Rule 9(b) of the Federal Rules of Civil Procedure creates exceptions to the federal regime of notice pleading and specifies that, for "all averments of fraud or mistake, the circumstances constituting fraud or mistake shall be stated with particularity." Fed. R. Civ. P. 9(b); see also Borsellino v. Goldman Sachs Group, Inc., 477 F.3d 502, 507 (7th Cir. 2007). "Read together, Rule 9(b) and Rule 8 require that the complaint include the time, place and contents of the alleged fraud, but the complainant need not plead evidence." Amakua Development LLC v. Warner, 411 F. Supp. 2d 941, 947 (N.D. Ill. 2006) (citing Nissan Motor Acceptance Corp. v. Schaumburg Nissan, Inc., 1993 WL 360426, at *3 (N.D. Ill. Sept. 15, 1993)). In other words, the complaint must allege the "the who, what, when, where, and how: the first paragraph of a newspaper story." Borsellino, 477 F.3d at 507 (quoting DiLeo v. Ernst & Young, 901 F.2d 624, 627 (7th Cir. 1990)). Any of Plaintiffs' claims sounding in fraud will be viewed under this heightened pleading standard.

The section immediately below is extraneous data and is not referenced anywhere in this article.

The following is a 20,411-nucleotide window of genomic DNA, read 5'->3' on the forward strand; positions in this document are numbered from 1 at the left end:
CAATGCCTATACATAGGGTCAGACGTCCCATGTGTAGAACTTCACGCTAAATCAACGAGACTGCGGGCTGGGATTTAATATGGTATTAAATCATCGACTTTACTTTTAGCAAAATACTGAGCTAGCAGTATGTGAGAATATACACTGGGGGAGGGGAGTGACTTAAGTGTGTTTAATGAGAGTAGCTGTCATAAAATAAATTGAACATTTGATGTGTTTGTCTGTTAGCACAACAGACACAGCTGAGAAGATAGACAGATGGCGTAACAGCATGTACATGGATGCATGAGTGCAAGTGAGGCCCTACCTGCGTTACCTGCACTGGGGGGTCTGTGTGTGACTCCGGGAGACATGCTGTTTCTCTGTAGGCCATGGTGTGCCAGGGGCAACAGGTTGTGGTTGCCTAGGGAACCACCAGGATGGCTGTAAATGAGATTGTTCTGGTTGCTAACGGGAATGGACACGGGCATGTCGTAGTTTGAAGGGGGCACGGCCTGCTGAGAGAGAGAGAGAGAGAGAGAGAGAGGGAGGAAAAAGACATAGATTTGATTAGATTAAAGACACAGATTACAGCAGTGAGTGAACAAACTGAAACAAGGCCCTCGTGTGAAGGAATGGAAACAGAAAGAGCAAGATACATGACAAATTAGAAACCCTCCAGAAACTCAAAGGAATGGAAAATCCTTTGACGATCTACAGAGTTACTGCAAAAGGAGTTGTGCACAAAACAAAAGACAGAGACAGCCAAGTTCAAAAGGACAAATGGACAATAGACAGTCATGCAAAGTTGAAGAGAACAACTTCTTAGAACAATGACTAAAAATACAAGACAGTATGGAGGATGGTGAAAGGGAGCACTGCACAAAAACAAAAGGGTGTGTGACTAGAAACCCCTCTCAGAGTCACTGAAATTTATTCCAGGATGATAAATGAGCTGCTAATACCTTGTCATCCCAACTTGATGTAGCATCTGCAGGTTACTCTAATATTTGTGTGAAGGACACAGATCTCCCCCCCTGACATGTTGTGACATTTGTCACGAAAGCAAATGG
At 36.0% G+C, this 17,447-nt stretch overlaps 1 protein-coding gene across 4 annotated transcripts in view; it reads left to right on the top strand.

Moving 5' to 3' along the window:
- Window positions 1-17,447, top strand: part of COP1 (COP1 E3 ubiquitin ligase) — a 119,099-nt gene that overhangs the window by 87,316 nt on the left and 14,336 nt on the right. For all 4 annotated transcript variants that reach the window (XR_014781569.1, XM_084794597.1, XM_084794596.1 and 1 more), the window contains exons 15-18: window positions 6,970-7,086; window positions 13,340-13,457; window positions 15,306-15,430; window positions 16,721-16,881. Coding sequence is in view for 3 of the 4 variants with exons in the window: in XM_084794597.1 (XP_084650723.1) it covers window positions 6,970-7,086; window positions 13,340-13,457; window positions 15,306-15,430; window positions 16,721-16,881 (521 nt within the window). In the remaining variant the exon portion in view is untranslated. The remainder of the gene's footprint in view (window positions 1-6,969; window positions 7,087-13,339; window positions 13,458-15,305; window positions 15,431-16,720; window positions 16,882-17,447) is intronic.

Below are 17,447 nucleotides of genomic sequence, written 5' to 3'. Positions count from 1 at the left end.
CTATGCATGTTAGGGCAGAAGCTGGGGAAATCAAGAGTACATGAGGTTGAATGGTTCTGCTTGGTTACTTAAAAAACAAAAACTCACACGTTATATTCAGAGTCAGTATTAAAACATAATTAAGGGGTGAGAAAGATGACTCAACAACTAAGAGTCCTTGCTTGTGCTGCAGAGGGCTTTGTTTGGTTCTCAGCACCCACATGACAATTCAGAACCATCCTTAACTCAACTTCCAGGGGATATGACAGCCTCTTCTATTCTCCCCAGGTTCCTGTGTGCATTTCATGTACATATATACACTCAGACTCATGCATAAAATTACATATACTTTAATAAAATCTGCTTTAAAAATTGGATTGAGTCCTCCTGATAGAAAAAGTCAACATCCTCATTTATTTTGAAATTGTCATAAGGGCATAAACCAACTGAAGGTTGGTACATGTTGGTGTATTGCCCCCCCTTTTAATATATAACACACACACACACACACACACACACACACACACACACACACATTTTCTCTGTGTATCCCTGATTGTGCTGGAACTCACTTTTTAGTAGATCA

III. Analysis

Plaintiffs have brought the following claims against the Deer Defendants: breach of contract (Count III), conversion (Count V), fraud (Count VI), professional negligence (Counts VII and VIII), and civil conspiracy between Deer and Robinson (Count IX). The Deer Defendants have filed a motion to dismiss all claims asserted against them, maintaining that there never was an attorney-client relationship between Plaintiffs and ...